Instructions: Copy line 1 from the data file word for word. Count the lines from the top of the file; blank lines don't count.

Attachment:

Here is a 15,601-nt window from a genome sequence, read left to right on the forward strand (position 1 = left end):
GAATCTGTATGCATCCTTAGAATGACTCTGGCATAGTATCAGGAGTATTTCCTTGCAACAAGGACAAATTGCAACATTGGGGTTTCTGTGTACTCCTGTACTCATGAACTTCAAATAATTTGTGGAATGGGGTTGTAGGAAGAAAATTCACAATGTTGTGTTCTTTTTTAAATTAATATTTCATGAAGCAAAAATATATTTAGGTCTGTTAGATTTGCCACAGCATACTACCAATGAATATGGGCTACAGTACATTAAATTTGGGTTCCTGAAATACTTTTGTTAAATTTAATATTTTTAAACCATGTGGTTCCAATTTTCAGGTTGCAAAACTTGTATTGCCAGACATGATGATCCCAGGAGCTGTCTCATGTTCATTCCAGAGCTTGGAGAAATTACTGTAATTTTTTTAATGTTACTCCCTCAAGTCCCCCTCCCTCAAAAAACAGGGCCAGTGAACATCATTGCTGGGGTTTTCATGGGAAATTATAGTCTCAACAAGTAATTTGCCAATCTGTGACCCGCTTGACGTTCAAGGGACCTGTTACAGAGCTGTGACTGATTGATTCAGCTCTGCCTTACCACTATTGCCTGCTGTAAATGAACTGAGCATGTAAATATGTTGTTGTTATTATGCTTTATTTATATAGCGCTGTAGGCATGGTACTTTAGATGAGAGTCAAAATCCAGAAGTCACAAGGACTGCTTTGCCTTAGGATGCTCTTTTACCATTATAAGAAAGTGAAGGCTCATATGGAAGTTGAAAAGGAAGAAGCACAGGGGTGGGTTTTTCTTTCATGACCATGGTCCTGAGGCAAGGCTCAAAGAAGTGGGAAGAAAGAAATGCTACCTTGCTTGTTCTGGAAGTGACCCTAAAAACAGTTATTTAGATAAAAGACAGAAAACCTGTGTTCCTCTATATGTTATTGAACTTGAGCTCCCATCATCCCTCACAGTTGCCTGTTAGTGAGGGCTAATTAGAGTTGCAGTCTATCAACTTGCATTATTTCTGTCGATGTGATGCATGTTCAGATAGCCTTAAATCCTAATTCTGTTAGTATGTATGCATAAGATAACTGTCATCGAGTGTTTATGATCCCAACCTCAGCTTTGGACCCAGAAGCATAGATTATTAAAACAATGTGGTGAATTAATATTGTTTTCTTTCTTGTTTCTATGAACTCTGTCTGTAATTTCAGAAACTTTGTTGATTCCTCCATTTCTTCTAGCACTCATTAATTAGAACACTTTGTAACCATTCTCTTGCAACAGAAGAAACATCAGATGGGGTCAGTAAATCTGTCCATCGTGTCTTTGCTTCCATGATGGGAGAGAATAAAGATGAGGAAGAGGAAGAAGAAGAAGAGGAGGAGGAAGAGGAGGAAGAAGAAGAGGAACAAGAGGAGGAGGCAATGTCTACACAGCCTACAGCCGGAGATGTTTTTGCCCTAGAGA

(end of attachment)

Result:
Here is a 15,601-nt window from a genome sequence, read left to right on the forward strand (position 1 = left end):